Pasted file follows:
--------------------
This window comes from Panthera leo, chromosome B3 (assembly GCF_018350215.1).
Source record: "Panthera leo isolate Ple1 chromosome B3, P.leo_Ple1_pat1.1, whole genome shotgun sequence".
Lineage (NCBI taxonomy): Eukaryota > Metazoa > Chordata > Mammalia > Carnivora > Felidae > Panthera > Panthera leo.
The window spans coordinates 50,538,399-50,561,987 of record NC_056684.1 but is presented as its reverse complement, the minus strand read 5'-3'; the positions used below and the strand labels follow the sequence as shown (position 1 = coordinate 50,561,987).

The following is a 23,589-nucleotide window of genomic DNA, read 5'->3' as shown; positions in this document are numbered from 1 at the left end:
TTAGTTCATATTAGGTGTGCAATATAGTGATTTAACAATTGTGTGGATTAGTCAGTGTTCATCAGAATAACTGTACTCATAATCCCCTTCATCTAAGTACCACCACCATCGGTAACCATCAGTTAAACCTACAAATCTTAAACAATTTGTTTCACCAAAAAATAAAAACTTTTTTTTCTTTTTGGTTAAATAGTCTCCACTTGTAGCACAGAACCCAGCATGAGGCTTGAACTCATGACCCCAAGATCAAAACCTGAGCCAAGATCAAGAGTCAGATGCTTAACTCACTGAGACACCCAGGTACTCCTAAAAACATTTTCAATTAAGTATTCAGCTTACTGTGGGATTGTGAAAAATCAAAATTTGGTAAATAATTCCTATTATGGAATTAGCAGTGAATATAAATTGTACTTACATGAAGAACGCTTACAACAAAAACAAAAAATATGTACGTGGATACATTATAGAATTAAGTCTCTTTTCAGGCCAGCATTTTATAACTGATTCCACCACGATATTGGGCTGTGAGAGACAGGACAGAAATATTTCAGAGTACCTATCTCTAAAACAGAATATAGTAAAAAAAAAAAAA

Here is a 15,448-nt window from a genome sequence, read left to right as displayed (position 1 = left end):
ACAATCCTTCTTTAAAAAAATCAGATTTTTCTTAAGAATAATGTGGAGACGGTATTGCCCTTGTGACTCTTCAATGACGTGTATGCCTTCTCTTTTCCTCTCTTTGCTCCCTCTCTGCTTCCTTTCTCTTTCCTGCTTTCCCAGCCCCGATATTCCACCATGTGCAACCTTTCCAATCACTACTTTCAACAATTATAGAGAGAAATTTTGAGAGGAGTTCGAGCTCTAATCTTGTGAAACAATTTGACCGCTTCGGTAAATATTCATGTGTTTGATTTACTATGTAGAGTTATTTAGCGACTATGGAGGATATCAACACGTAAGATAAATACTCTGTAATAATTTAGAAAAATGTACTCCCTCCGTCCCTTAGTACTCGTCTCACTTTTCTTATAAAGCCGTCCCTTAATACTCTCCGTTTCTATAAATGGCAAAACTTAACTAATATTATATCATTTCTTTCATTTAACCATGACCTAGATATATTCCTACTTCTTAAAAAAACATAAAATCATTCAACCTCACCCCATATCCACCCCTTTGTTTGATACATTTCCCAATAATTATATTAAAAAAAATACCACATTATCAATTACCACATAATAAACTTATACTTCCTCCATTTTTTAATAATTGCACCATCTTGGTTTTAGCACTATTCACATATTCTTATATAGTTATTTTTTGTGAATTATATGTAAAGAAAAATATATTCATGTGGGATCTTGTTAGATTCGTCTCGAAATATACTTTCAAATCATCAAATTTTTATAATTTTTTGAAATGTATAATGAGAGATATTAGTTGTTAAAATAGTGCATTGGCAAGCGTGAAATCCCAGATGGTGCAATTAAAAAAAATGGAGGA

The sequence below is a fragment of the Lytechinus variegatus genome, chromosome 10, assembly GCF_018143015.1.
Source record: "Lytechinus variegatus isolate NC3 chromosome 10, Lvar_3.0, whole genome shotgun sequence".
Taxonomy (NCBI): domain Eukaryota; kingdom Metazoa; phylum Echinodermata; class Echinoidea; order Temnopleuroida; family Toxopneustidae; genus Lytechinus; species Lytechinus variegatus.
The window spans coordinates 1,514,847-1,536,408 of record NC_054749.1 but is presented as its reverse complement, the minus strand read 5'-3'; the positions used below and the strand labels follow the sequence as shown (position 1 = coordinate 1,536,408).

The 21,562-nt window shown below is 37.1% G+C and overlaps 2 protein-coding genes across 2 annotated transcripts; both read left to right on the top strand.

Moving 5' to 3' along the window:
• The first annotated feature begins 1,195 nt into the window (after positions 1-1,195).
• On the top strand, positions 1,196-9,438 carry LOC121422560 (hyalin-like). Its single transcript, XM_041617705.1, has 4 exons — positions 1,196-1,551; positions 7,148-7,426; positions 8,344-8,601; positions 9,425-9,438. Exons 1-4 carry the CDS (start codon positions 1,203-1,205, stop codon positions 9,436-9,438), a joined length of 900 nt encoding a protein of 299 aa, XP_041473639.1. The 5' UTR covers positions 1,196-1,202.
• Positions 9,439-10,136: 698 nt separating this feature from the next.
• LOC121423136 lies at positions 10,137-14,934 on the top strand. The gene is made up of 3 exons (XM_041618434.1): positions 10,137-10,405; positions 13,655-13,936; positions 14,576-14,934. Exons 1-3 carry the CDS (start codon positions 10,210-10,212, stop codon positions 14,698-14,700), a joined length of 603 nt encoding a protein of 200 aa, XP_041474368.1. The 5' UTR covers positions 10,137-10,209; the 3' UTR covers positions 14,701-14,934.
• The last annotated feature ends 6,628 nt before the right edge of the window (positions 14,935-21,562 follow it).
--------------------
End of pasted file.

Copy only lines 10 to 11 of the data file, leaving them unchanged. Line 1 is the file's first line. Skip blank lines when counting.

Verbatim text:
Source record: "Lytechinus variegatus isolate NC3 chromosome 10, Lvar_3.0, whole genome shotgun sequence".
Taxonomy (NCBI): domain Eukaryota; kingdom Metazoa; phylum Echinodermata; class Echinoidea; order Temnopleuroida; family Toxopneustidae; genus Lytechinus; species Lytechinus variegatus.